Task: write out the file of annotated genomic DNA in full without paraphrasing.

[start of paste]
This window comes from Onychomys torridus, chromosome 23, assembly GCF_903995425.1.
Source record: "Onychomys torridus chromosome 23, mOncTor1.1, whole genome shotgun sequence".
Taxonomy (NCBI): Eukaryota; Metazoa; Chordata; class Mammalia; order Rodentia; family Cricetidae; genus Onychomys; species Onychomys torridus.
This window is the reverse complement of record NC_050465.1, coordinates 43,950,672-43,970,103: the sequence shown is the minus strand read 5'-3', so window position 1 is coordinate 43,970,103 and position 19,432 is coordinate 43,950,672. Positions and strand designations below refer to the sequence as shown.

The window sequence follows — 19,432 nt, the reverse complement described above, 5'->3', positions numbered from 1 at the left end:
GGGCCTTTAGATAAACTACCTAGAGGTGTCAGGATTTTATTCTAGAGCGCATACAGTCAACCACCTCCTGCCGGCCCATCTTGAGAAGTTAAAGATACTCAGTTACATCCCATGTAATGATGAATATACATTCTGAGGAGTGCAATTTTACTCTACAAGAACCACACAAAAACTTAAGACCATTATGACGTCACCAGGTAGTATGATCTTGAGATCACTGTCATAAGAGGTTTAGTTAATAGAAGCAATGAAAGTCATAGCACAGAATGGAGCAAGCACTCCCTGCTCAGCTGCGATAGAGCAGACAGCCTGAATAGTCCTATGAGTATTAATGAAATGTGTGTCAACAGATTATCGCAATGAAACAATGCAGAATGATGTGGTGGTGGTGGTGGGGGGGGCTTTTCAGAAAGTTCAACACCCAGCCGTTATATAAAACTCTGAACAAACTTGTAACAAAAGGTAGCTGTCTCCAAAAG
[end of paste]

This window comes from Onychomys torridus, chromosome 23, assembly GCF_903995425.1.
Source record: "Onychomys torridus chromosome 23, mOncTor1.1, whole genome shotgun sequence".
Taxonomy (NCBI): Eukaryota; Metazoa; Chordata; class Mammalia; order Rodentia; family Cricetidae; genus Onychomys; species Onychomys torridus.
This window is the reverse complement of record NC_050465.1, coordinates 43,950,672-43,970,103: the sequence shown is the minus strand read 5'-3', so window position 1 is coordinate 43,970,103 and position 19,432 is coordinate 43,950,672. Positions and strand designations below refer to the sequence as shown.

The window sequence follows — 19,432 nt, the reverse complement described above, 5'->3', positions numbered from 1 at the left end:
GGGCCTTTAGATAAACTACCTAGAGGTGTCAGGATTTTATTCTAGAGCGCATACAGTCAACCACCTCCTGCCGGCCCATCTTGAGAAGTTAAAGATACTCAGTTACATCCCATGTAATGATGAATATACATTCTGAGGAGTGCAATTTTACTCTACAAGAACCACACAAAAACTTAAGACCATTATGACGTCACCAGGTAGTATGATCTTGAGATCACTGTCATAAGAGGTTTAGTTAATAGAAGCAATGAAAGTCATAGCACAGAATGGAGCAAGCACTCCCTGCTCAGCTGCGATAGAGCAGACAGCCTGAATAGTCCTATGAGTATTAATGAAATGTGTGTCAACAGATTATCGCAATGAAACAATGCAGAATGATGTGGTGGTGGTGGTGGGGGGGGCTTTTCAGAAAGTTCAACACCCAGCCGTTATATAAAACTCTGAACAAACTTGTAACAAAAGGTAGCTGTCTCCAAAAG